What Does “in Escrow” Mean?
You have likely heard someone say, “We’re in escrow” when referring to their home buying process. Although this is a common phrase, many people have no idea what “in escrow” means, especially if they have never purchased a home before. And, if you plan to be in the home buying process in the near future, it’s best that you do know what this term means. So, in this blog post, we are going to explain what “in escrow” means, and other terms involved with the escrow process.
What Does “in Escrow” Mean?
To put it short and simple, “in escrow” means the buyer’s funds, also called earnest money, are being held to ensure the security of the buyer and the seller. This happens in the buying process when a buyer is negotiating a deal with the seller of the home. When the buyer and seller are negotiating contract terms and agreements, it can be risky to hand over the money to a seller. However, the buyer needs to show they truly want to make a deal. So, the money is held by a neutral third party until the deal is closed. This way, no one can touch it until then. With that being said, when someone says they are “in escrow,” it means they are in a period in which money is being held in a transaction.
The escrow process doesn’t only happen in real estate. Although it’s the most common scenario, escrow also happens in negotiating a deal with products and services. Often times, when there is a large contract in question, buyers and sellers prefer to enter escrow. This secures their positions to negotiate with each other while also securing their money. Just like with purchasing a home, the money isn’t moved from the third party’s possession until the buyer and seller agree on the contract’s terms.
What Is an Earnest Deposit in Real Estate?
As mentioned above, earnest money, also called an earnest deposit, are the funds the buyer gives to the neutral third-party. Writing an earnest check or providing an earnest deposit shows the seller you are truly interested in purchasing the home. You may hear people say, “I put down an earnest deposit for a house.” This is the same thing as entering escrow. After the buyer provides an earnest deposit, they have time to do the home inspection, appraisal, title search, and other checkups on the home. This shows the seller the buyer is interested, but needs time to make a final decision.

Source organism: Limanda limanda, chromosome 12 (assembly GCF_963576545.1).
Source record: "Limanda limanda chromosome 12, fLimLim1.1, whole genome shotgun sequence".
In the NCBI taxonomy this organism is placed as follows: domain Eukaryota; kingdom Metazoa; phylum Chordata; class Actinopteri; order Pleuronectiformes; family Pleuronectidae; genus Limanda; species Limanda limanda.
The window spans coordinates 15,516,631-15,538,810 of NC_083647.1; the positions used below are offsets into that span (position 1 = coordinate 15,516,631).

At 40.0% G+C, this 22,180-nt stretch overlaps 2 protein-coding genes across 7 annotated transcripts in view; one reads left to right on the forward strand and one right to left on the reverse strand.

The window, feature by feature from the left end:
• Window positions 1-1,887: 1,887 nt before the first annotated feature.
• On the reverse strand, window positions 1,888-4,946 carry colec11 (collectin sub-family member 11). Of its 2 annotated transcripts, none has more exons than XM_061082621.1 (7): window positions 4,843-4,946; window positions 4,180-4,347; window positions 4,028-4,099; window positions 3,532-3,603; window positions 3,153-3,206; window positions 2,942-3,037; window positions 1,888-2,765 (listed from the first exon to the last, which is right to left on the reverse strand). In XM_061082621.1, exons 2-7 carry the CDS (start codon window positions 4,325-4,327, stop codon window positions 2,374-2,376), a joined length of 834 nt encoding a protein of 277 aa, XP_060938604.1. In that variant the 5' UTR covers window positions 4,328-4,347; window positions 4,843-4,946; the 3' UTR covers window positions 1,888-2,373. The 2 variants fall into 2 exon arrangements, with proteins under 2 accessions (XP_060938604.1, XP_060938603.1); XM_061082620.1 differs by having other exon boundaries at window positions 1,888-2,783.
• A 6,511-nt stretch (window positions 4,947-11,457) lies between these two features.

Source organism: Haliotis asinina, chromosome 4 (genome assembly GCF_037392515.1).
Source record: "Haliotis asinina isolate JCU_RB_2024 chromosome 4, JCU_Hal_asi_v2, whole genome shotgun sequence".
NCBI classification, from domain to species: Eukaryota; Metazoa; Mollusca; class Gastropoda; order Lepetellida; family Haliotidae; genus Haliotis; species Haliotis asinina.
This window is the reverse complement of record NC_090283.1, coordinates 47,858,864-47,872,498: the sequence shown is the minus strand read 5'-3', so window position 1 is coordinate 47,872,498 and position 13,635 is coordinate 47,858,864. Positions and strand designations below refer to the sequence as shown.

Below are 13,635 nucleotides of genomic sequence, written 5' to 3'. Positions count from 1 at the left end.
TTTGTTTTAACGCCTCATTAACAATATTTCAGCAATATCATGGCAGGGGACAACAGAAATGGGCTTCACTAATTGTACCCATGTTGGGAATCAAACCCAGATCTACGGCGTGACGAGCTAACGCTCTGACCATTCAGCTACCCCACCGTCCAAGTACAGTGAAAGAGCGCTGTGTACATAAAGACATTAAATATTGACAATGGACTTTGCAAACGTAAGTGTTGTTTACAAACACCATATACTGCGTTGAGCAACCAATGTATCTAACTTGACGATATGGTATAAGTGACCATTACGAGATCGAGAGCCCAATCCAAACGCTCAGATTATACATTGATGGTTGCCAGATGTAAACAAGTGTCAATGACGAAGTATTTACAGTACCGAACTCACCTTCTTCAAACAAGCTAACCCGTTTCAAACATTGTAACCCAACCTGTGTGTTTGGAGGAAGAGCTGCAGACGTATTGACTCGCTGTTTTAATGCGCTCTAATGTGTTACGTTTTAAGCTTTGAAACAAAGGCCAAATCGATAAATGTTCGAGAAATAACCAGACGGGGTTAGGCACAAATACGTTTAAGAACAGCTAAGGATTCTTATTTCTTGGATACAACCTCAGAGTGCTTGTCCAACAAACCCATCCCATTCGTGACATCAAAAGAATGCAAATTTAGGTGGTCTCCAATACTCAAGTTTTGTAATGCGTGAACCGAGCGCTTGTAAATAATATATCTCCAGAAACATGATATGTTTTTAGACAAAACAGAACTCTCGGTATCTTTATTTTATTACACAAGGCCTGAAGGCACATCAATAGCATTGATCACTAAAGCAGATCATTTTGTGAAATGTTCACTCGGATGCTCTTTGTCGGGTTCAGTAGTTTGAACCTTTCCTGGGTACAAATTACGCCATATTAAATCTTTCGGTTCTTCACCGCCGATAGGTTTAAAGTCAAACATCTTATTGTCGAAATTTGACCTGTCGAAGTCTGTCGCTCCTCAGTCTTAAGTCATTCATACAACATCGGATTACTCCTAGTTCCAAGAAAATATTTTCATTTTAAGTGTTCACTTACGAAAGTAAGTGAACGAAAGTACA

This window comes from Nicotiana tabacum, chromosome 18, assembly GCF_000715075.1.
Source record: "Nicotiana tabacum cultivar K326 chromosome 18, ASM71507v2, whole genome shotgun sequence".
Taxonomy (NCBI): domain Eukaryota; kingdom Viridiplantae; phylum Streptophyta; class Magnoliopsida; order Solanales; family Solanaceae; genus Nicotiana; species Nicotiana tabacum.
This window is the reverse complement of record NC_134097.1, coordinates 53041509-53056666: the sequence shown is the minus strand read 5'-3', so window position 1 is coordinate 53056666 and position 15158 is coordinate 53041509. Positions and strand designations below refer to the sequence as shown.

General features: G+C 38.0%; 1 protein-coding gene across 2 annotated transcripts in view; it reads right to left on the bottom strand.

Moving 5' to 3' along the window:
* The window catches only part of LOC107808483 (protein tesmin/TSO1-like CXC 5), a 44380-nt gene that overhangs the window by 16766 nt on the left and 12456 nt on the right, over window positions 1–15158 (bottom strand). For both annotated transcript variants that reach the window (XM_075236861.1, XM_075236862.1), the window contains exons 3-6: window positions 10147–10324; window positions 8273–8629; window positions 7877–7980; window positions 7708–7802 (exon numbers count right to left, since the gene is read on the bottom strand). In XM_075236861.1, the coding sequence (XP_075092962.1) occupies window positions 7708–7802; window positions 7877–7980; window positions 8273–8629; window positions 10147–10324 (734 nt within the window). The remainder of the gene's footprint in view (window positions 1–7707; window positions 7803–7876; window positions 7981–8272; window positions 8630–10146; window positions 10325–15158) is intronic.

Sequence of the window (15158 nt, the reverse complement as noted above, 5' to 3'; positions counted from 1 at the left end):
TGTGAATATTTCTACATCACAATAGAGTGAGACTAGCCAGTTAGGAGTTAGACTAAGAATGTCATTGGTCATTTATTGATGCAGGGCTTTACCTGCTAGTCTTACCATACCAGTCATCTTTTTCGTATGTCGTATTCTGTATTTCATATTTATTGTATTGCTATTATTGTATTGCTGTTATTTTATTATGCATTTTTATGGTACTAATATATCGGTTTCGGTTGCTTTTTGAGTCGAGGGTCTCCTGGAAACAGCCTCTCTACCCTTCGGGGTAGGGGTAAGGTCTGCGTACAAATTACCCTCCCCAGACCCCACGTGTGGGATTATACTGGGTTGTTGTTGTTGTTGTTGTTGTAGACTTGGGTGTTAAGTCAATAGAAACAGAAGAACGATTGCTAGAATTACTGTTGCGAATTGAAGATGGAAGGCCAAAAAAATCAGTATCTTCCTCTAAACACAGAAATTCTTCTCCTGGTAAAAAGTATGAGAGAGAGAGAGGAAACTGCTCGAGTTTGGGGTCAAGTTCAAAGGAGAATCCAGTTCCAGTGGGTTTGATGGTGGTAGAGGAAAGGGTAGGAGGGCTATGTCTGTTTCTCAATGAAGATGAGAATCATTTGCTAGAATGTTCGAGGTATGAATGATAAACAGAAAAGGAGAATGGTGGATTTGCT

An earnest deposit must be held by a third party at all times. If not, the seller is in a position where they can hold your money as a negotiating tactic. You want your money to be protected but, at the same time, you want to let the sellers know you are interested in their property. Also, the seller is protected with an earnest deposit because the buyer shows they have intentions to pay for the home. So an earnest deposit will leave you both more secure in the long run.
Who Handles the Earnest Deposit?
If you are a part of a real estate transaction, you want to know who handles the earnest deposit. This money is either currently yours, or it will be yours, depending on if you are the buyer or the seller. Either way, it’s something you should keep track of.
There are specific jobs meant for handling earnest money. In fact, there are entire escrow companies who specialize in this process. At the end of the day, the person handling the earnest deposit when in escrow must be a neutral third party. It cannot be either the buyer or seller’s real estate agent, attorney, or associate. It must be someone who doesn’t have a bias towards either party and is reliable. This is to ensure the protection of both parties in the deal.
When Can Money Leave the Third Party’s Possession?
A buyer will hand their money over to a reliable third party to show they want to make a deal. However, sometimes deals fall through. This can happen when an inspector reports dangerous findings that are very costly. Or, it may be that the seller isn’t willing to negotiate on terms, so the buyer wants to back out of the deal. No matter the situation, the buyer doesn’t need to worry about the money they handed over originally. To get the money in escrow back, all they need to do is reject the transaction. Then, the seller needs to agree to the rejection.